For the past several years, property owners on Dow Island have been watching their land disappear into the Kenai River multiple feet at a time.
The small island, separated by a slough from the mainland along Funny River Road, hosts a number of summer cabins and homes along a muddy access road. Its northern shore takes the full force of the Kenai River as it comes around a bend before winding westward to Cook Inlet. Erosion is a problem all along the Kenai River, but the Dow Island residents have watched erosion accelerate significantly over the last few years.
Joe Losciuto, whose parcel sits in approximately the middle of the island’s riverside eastern bank, said his property used to be approximately half an acre. Today, it’s about a quarter of that size. Most of his plat is water, according to the Kenai Peninsula Borough’s online parcel viewer. And with the borough’s mandatory 50-foot setback for anadromous streams on private property development, he’s heavily hampered on what he can do on his property with so little land, he said.
“That cabin used to be on the front lawn,” he said, indicating his cabin and the small outbuilding that is now set alongside it. “If I hadn’t moved it, it’d be in the water.”
Natalie and Chad Smyre, who own a cabin at the northern end of the island, remember being shocked at the level of erosion in one day on their property.
“We went fishing one afternoon and came back and we’d lost five feet of bank,” Natalie Smyre said.
“Our dock was falling into the water,” Chad Smyre said.
Chad Smyre said they have owned property on the island for about seven years and have watched their property erode while the gravel bar on the far side of the river expanded toward them. Erosion is natural, but the increased boat traffic in the area has accelerated it, he said. As the king salmon fishery experienced more closures on the lower river and more guides and private anglers began moving into the middle river to fish for trout and sockeye, it added to the pressure. The traffic has grown dramatically in the last several years, he said.
Over time, the property owners have tried to install revetments along the bank to protect it from excessive erosion. They tried a spruce tree revetment, which involves setting bundles of spruce trees into a bank with an anchored cable and rebar, but the river proved too tough for the restoration, especially with the high water and floods in 2012, Chad Smyre said.
Then Steve Flick bought the property upstream of them on the island. A professional construction contractor with a background in environmental engineering projects, Flick proposed a different type of bank restoration that he said would be a more permanent solution.
It took four years and nearly $500,000, but Flick, the Smyres and two other property owners completed their project on the island in three weeks and two days this spring.
The workers, who are Flick’s employees in his company in Missouri, excavated the bank and laid long tree trunks with the root wad complex still attached to face the river. Atop that they layered additional logs, fill, a fabric layer and thousands of bundles of willow cuttings that will eventually net into a vegetative system to keep the bank stable. Beneath the bottom layer of the logs are cables every 20 feet that run about 7.5 feet into the bank to keep it stable, Flick said.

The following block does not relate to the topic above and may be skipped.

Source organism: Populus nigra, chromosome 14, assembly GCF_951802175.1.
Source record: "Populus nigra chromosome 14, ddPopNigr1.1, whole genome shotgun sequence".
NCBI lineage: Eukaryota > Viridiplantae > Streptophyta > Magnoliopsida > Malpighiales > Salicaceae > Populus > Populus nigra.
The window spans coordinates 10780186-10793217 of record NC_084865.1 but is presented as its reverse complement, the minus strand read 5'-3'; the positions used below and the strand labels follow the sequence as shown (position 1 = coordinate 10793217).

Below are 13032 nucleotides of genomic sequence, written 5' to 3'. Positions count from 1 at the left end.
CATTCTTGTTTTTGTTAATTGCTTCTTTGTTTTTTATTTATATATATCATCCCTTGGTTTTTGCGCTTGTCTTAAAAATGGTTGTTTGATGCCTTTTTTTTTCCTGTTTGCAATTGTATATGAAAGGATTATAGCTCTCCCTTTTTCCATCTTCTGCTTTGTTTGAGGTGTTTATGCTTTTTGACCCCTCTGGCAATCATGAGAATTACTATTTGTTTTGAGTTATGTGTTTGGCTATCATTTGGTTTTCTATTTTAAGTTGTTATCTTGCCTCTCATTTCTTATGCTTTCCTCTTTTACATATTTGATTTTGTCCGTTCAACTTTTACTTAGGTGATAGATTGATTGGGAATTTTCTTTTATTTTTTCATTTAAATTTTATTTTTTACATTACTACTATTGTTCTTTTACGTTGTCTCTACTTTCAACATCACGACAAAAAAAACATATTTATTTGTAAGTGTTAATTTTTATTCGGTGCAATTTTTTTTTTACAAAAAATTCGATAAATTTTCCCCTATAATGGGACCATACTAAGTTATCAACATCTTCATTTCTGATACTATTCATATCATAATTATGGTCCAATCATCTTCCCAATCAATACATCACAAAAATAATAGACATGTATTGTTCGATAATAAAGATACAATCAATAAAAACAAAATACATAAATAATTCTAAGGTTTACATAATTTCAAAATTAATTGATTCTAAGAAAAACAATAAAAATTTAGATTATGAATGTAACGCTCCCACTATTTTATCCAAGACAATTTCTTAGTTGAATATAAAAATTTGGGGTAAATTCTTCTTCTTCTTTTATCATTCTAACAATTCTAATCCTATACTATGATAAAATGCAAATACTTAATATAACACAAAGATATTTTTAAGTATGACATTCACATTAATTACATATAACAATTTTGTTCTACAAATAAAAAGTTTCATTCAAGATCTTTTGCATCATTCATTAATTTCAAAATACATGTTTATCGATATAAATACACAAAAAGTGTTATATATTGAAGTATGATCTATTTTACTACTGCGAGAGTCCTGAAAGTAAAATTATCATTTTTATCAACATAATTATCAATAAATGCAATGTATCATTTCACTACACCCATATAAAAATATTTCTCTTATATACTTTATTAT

“This should last 50 years,” he said.
Much of the work was ahead of the actual construction, Flick said. One of the most important parts was to identify the toe of the eroded bank and make sure the project went far enough down to control it. Banks tumble down and ooze out from the bottom, so controlling the bottom of the eroded area is paramount, he said.
“If you don’t control the toe, you don’t stand a chance,” he said.
Originally, the property owners had the idea of approaching the government for match funding to restore the bank. The Alaska Department of Fish and Game coordinates a program with the U.S. Fish and Wildlife Service to provide cost-sharing assistance for property owners who want to restore their riverbanks using proper techniques for salmon habitat in the Matanuska-Susitna Valley, the Fairbanks area and on the Kenai Peninsula. The landowners on Dow Island applied through the cost-share program but were denied for this year based on lack of funding and told to apply again next year, they said.
“If we waited, (the Smyres’) cabin would be in the river,” Flick said.
So they went forward on their own. Flick’s company donated much of the environmental work and worked at cost to reduce the expense of the project, but the landowners are still going to be paying off the project for years, the Smyres said.
But it’s better than having no property by the time the river is done with it, Chad Smyre said. He estimated that with the restoration project, they gained back about 2,700–3,000 feet of land.
“Before we did this project, it was zero value,” he said. “Nobody would buy it.”
The property owners want more landowners along the river to know about the restoration technique they used — although it’s been done in the Lower 48 and has similarities to the rootwad restoration technique used around Alaska, Flick designed this particular project and it uses techniques new to the state, he said.
“I wanted to make sure, if I put this in, it’s going to be here 50 years from now,” he said.